Red Mark Logo

Liben Music Publishers
Compact Disc Cover by Jan Brown Checco Photography by Mark Schlachter
Afro-American Fragments
after Langston Hughes
Live In the Underworld
Ode to a Giant More than Miles

Afro-American Fragments

See CD Review

Go to Playview Feature
Hear Audio Excerpts of the music

Notes by John Chenault

Frank Proto's newest composition and collaboration, Afro-American Fragments, (which derives its name from a Langston Hughes poem written in 1930), and the three other pieces complied on this CD, celebrate four of the most prolific, iconoclastic, controversial, and influential artists of this century: writer Langston Hughes, and musicians Dizzy Gillespie, Charles Mingus, and Miles Davis.

These artists happen to be African-Americans with aesthetic sensibilities deeply rooted in African tradition. Yet each man in his own way achieved a presence on the world stage that transcended racial, ethnic, and national boundaries. How did these men-born in an era of American apartheid-establish and inspire audiences around the world? Langston Hughes probably best addresses this question in his poem: "In Explanation of Our Times" (the piece that inspired this composition). In a chilling indictment of racism, colonialism and neo-colonialism, Hughes asserts the exigency and dignity of the struggle for human rights. According to Hughes it was time for the people to rise up and resist.

These great men answered the call. Miles and Dizzy entered the struggle armed with their trumpets. Mingus had a bow and a double bass. Langston had his pen. They were shock troops, part of the vanguard in a global movement that included Mahatma Ghandi, Malcolm X, and Che Guevara. They were men of their times who expressed and celebrated the highest universal values and aspirations. They were artists and African-Americans who embodied and exemplified a humanistic virtue that spoke to the masses in the language of equality, freedom, and democracy. The masses listened. They listen now.

. . . In the beginning there was the word. And the word was music and the music was the idea for a new composition for double bass, cello, and bass clarinet. It was the summer of 1995, a few months after the successful premiere of Ghost In Machine, the orchestral piece Frank and I created in celebration of the 100th Anniversary of the Cincinnati Symphony Orchestra. Inspired by the solo performances on "Ghost" of two of his long-time friends and colleagues, cellist Norman Johns and clarinetist Ron Aufmann, Frank decided to compose a chamber music piece that would allow the three of them to perform together in extended solo and trio arrangements. He then chose the Cincinnati Chamber Music Series as the venue to premiere this new work.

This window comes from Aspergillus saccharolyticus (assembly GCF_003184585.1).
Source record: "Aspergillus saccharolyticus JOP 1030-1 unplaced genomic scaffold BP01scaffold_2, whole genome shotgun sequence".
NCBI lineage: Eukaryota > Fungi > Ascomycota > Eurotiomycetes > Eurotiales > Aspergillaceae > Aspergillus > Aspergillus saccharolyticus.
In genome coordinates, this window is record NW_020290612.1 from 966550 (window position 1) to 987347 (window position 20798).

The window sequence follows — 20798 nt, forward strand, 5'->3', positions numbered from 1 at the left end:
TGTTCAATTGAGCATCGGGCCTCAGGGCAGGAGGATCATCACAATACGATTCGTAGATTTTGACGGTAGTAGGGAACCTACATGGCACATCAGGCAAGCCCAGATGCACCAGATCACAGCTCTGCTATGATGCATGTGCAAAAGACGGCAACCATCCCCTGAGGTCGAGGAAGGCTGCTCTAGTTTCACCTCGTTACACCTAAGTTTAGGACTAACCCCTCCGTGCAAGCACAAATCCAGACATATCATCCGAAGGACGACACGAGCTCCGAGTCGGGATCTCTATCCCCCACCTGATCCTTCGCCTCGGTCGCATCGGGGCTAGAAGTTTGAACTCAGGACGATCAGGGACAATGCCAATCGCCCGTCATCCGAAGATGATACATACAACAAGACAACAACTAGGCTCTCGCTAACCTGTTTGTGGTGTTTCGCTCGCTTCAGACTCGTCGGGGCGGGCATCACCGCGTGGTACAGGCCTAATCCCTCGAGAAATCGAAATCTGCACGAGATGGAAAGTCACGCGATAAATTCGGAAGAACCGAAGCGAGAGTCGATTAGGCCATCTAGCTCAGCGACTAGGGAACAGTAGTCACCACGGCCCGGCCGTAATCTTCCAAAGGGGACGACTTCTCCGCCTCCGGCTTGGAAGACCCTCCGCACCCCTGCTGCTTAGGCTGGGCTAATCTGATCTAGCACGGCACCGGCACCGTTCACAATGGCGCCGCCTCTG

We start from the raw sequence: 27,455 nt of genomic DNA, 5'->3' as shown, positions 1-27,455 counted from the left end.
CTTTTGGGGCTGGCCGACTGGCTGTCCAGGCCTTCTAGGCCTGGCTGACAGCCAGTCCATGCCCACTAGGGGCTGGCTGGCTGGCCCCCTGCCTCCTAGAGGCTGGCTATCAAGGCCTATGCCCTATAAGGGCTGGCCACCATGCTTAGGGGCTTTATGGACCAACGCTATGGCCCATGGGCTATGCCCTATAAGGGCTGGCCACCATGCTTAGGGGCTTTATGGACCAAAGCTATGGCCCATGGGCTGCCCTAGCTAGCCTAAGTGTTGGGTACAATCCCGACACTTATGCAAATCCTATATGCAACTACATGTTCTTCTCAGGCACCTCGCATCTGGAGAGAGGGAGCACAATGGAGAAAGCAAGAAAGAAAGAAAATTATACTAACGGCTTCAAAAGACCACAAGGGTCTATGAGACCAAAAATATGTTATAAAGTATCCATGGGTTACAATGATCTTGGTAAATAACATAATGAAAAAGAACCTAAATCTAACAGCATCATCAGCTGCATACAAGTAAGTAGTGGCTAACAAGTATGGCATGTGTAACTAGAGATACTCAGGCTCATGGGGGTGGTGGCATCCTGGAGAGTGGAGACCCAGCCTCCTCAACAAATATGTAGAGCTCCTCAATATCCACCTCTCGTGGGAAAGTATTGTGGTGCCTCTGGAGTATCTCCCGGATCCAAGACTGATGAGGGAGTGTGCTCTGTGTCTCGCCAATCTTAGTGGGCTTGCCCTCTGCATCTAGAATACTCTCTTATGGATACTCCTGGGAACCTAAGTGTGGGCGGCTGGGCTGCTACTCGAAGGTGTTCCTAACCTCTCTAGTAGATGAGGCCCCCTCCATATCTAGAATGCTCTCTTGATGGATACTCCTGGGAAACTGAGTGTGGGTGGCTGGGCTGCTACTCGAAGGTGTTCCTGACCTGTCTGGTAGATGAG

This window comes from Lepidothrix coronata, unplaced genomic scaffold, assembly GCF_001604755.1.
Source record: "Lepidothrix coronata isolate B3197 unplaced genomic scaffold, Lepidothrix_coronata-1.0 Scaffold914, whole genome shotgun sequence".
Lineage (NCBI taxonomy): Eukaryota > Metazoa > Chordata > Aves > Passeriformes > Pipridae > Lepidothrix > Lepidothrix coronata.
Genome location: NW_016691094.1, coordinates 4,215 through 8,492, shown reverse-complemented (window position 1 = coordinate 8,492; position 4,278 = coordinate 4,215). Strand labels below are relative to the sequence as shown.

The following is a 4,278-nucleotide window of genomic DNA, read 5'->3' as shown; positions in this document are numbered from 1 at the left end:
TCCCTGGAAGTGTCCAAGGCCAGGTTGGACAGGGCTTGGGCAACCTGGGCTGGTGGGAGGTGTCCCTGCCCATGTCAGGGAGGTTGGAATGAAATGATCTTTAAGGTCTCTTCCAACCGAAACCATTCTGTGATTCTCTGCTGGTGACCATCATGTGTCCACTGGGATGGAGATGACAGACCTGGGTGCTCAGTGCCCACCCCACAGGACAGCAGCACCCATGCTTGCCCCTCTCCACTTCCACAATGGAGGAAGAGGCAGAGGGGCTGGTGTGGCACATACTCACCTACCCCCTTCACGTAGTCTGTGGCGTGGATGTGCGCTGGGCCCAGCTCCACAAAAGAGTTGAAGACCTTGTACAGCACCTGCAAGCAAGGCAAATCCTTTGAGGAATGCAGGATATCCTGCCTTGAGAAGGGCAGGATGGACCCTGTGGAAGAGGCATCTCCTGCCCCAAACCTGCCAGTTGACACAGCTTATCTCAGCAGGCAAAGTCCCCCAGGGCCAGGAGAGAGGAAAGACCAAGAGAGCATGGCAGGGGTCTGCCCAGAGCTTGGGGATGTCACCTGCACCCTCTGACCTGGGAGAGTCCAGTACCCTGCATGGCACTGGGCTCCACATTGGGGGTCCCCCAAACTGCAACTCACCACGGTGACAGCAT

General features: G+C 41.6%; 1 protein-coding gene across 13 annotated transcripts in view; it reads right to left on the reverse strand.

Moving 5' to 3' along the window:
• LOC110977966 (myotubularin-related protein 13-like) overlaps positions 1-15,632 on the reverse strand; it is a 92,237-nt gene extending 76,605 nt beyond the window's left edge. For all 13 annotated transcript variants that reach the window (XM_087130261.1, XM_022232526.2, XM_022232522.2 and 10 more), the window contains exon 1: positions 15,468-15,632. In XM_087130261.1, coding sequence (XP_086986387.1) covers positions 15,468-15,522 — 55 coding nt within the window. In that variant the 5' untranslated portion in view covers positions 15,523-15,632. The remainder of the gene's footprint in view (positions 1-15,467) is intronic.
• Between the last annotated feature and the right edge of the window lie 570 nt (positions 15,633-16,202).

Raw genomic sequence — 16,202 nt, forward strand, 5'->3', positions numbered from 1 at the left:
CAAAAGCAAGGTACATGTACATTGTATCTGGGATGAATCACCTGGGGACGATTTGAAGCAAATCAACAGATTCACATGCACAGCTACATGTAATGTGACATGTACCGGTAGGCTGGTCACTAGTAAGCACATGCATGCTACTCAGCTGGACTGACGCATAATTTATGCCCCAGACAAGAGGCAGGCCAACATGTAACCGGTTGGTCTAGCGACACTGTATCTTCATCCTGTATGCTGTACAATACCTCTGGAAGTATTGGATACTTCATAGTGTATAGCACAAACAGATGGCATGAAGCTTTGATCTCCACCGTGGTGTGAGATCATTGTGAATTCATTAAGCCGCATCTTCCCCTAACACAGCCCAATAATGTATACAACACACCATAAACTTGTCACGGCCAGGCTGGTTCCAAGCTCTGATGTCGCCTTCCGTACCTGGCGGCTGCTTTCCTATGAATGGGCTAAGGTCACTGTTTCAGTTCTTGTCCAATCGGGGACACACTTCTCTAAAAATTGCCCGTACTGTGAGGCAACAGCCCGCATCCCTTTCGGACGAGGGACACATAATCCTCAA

As often happens in the creative process, Frank's vision suddenly took a slightly different turn. One day in July, he found himself browsing in the public library and came across a slim volume of poetry: Selected Poems of Langston Hughes. After reading a few blues poems in the collection, he happened upon the poem "In Explanation Of Our Times." Although written in 1955, its message still seemed fresh and contemporary. Frank realized he had a theme and a text for his chamber music piece and rushed home and began to work.

Always the provocateur and innovator, Frank consistently finds new ways to challenge his audiences. His intriguing choices of subjects, themes, and instrumentation often demonstrate a deep knowledge and appreciation of diversity in art and life. Brooklyn born and raised, he experienced the American melange first hand and realized that what some pundits have characterized as a melting pot and others as a tapestry is more like great jazz improvisation: forever fluid, in transition, and fertile with possibilities. Guided by his own remarkable instincts, and with perhaps a little assistance from the spirit of Langston Hughes, he selected nine Hughes poems for his composition. From the poignantly sentimental "Montage of a Dream Deferred," to the comic "Madam and the Phone Bill," to the incendiary prophetic insight of "In Explanation of Our Times," each poem is a perfect jewel in a perfect setting. Together they provide a representative sample of some of the diverse styles and subjects of Hughes' work, and capture the essence of his poetic genius.

Frank's next task was to combine the poetry and music so the audience could get the text without knowing it in advance or reading it. To accomplish this he treated the text almost as a fourth line of music, not to be sung, but to be spoken, sometimes with and sometimes apart from the other lines.

The final decision was whom to get to perform the text. After a little cajoling, he convinced Charles Holmond, an institution in the Cincinnati theater community and the director of "Ghost In Machine," to lend his considerable talents to the project. It was the theatrically correct choice. Holmond's understated recitation of the text mines nuance and subtext to reveal the deeper veins of imagery that lie below the surface of the obvious. What is obvious is not necessarily what is meant. What is meant is not necessarily what is said.

Between the lines we have the stellar performances of world-class musicians: double bassist Frank Proto, cellist Norman Johns and bass clarinetist Ron Aufmann. In a musical trialogue that scores and underscores each moment with reverence and authority, these performers enact a ritual of elegance and majesty in a perfect wedding ceremony of words and music. Langston Hughes was a jazz poet, a blues poet, a man to whom music was both a muse and a mistress. One can only imagine how he would revel in hearing this ensemble's lush interpretation of a few of his best known works.